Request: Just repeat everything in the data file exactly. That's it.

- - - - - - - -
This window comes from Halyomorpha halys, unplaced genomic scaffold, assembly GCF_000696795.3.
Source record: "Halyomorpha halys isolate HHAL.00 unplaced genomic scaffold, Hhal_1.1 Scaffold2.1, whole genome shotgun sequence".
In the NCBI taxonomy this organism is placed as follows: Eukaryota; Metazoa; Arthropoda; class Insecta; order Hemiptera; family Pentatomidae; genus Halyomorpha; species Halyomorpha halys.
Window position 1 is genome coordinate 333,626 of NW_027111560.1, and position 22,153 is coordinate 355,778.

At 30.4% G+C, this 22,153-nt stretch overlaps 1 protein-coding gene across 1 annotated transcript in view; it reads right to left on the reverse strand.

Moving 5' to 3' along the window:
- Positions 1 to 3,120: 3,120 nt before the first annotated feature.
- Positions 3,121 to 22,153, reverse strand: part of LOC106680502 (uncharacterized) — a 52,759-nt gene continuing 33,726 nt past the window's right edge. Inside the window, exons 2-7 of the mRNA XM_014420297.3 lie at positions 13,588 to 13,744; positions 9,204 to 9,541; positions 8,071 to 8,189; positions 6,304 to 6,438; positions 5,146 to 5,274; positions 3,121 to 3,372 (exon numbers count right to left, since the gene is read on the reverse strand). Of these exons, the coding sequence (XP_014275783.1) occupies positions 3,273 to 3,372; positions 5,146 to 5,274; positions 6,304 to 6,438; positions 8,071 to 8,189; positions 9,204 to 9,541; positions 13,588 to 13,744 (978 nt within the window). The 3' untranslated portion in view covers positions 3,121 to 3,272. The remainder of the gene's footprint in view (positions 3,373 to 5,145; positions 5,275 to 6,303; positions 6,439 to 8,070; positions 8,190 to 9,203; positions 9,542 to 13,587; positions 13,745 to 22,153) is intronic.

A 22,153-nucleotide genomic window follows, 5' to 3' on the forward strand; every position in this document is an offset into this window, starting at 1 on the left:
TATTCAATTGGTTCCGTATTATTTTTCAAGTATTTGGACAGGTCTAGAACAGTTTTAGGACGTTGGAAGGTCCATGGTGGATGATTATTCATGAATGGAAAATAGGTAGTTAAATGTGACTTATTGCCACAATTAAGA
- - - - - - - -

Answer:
This window comes from Halyomorpha halys, unplaced genomic scaffold, assembly GCF_000696795.3.
Source record: "Halyomorpha halys isolate HHAL.00 unplaced genomic scaffold, Hhal_1.1 Scaffold2.1, whole genome shotgun sequence".
In the NCBI taxonomy this organism is placed as follows: Eukaryota; Metazoa; Arthropoda; class Insecta; order Hemiptera; family Pentatomidae; genus Halyomorpha; species Halyomorpha halys.
Window position 1 is genome coordinate 333,626 of NW_027111560.1, and position 22,153 is coordinate 355,778.

At 30.4% G+C, this 22,153-nt stretch overlaps 1 protein-coding gene across 1 annotated transcript in view; it reads right to left on the reverse strand.

Moving 5' to 3' along the window:
- Positions 1 to 3,120: 3,120 nt before the first annotated feature.
- Positions 3,121 to 22,153, reverse strand: part of LOC106680502 (uncharacterized) — a 52,759-nt gene continuing 33,726 nt past the window's right edge. Inside the window, exons 2-7 of the mRNA XM_014420297.3 lie at positions 13,588 to 13,744; positions 9,204 to 9,541; positions 8,071 to 8,189; positions 6,304 to 6,438; positions 5,146 to 5,274; positions 3,121 to 3,372 (exon numbers count right to left, since the gene is read on the reverse strand). Of these exons, the coding sequence (XP_014275783.1) occupies positions 3,273 to 3,372; positions 5,146 to 5,274; positions 6,304 to 6,438; positions 8,071 to 8,189; positions 9,204 to 9,541; positions 13,588 to 13,744 (978 nt within the window). The 3' untranslated portion in view covers positions 3,121 to 3,272. The remainder of the gene's footprint in view (positions 3,373 to 5,145; positions 5,275 to 6,303; positions 6,439 to 8,070; positions 8,190 to 9,203; positions 9,542 to 13,587; positions 13,745 to 22,153) is intronic.

A 22,153-nucleotide genomic window follows, 5' to 3' on the forward strand; every position in this document is an offset into this window, starting at 1 on the left:
TATTCAATTGGTTCCGTATTATTTTTCAAGTATTTGGACAGGTCTAGAACAGTTTTAGGACGTTGGAAGGTCCATGGTGGATGATTATTCATGAATGGAAAATAGGTAGTTAAATGTGACTTATTGCCACAATTAAGA